First published in Museum magazine September 2014
Pipilotti Rist is an advocate for the power of selective memory. When I ask the Swiss-born artist, who creates hallucinatory wonderlands that leave a permanent mark on your consciousness, about her failed projects she admits – fittingly, for a video art wunderkind – to simply editing them out.
“Ja! I absolutely have failed projects but we human beings tend to forget them don’t we?” she says, with a conspiratorial wink. “I guess it’s just a survival tactic. Recently, I told a friend of mine that I’d never met a boy who didn’t want me, but clearly that’s not true!”
If it seems incongruous to quiz Rist – whose 25-year career spans starring roles in the Venice, Sao Paulo and Sydney Biennales and solo shows everywhere from New York’s Museum of Modern Art and London’s Hayward Gallery to the Centre Pompidou in Paris – on failure, it’s because it’s a last hope at keeping authorial distance. Prone to sweeping hand gestures and sudden onomatopoeia, Rist possesses the same liquid energy as her lush installations, an exuberance – that if you’re not careful – just may swallow you whole.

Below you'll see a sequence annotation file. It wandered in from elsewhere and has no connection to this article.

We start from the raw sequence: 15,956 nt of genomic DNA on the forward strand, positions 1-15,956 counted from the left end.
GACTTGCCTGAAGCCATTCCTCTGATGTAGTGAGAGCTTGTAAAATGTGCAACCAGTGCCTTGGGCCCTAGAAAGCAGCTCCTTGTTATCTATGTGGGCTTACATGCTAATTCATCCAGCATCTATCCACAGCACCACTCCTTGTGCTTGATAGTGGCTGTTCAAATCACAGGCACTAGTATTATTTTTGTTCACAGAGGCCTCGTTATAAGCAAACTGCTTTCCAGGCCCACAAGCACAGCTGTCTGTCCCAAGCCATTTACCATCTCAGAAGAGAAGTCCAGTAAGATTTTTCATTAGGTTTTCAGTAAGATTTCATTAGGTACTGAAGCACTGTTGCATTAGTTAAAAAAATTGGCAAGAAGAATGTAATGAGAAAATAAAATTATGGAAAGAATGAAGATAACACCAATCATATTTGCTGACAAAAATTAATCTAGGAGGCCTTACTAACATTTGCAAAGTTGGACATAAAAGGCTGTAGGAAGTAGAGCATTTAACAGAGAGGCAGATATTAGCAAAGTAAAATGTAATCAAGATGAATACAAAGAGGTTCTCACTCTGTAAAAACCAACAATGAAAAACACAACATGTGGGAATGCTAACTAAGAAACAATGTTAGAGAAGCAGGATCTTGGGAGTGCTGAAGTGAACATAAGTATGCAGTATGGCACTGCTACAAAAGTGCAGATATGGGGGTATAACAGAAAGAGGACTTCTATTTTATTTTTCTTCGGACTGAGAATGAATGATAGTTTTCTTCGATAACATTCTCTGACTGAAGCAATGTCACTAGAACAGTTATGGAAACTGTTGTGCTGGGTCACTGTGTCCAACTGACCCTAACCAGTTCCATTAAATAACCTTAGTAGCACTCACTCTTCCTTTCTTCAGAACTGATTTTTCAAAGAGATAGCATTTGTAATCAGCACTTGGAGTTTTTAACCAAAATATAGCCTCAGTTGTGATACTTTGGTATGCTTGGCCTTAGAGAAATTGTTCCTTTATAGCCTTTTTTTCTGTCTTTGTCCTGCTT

At first, Rist’s interest in energy was anything but abstract. “I started studying physics and transferred to graphic design as a joke because I always wanted to explain the world in pattern and movement,” she recalls. “When we dance, when we move, there’s a connection between all our molecules. Movement can highlight a common truth.”
But movement does more than highlight a common truth – it can also see real and imaginary boundaries bleed seamlessly together and grant landscapes and objects all the possibilities of a second life. In Ever is Over All (1997), a pair of overlapping slow-motion projections pits a field of dancing orange flowers against a blue-clad woman skipping down a street – but the blooms are recast as a weapon when she starts smashing car windows, an interplay of grace and violence that nods to the power of the benign. Pour Your Body Out (2008), a 25-foot high video work screened on the walls of MoMA’s Marron Atrium, sees wobbling apples and undulating tulips rule an amniotic universe of sound and colour, where viewers are invited to swap the limits of their bodies for an untold world of sensual pleasure. And I Packed the Postcard in My Suitcase, Rist’s 2011 survey at the Australian Centre for Contemporary Art in Melbourne, features pillowy lips that float cloud-like over a Venice cityscape steeped in saturated pink, hinting at the ways in which our external reality is transformed by the richness of our interior world.
“Our outsides may be rigid but inside we’re all blood,” she laughs, slurping an imaginary fluid to illustrate her point. “We tend to live in cities that are the opposite of what our bodies are. I would like to melt the inner and outer together again.”